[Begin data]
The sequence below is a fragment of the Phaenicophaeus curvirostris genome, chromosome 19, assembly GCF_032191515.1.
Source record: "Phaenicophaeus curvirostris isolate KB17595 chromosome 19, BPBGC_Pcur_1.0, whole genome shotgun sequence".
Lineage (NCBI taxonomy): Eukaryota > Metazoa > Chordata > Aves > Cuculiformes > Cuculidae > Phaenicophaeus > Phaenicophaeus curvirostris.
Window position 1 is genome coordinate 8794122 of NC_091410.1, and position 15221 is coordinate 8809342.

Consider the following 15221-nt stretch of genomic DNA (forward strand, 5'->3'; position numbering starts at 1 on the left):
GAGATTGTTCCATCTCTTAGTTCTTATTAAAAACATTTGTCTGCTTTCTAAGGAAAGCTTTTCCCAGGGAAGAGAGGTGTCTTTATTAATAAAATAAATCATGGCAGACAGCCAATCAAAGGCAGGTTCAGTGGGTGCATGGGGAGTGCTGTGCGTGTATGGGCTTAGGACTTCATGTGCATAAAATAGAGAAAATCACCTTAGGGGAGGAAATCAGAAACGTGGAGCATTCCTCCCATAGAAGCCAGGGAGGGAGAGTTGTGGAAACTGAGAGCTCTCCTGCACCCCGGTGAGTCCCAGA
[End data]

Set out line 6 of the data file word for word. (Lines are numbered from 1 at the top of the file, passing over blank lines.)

GAGATTGTTCCATCTCTTAGTTCTTATTAAAAACATTTGTCTGCTTTCTAAGGAAAGCTTTTCCCAGGGAAGAGAGGTGTCTTTATTAATAAAATAAATCATGGCAGACAGCCAATCAAAGGCAGGTTCAGTGGGTGCATGGGGAGTGCTGTGCGTGTATGGGCTTAGGACTTCATGTGCATAAAATAGAGAAAATCACCTTAGGGGAGGAAATCAGAAACGTGGAGCATTCCTCCCATAGAAGCCAGGGAGGGAGAGTTGTGGAAACTGAGAGCTCTCCTGCACCCCGGTGAGTCCCAGA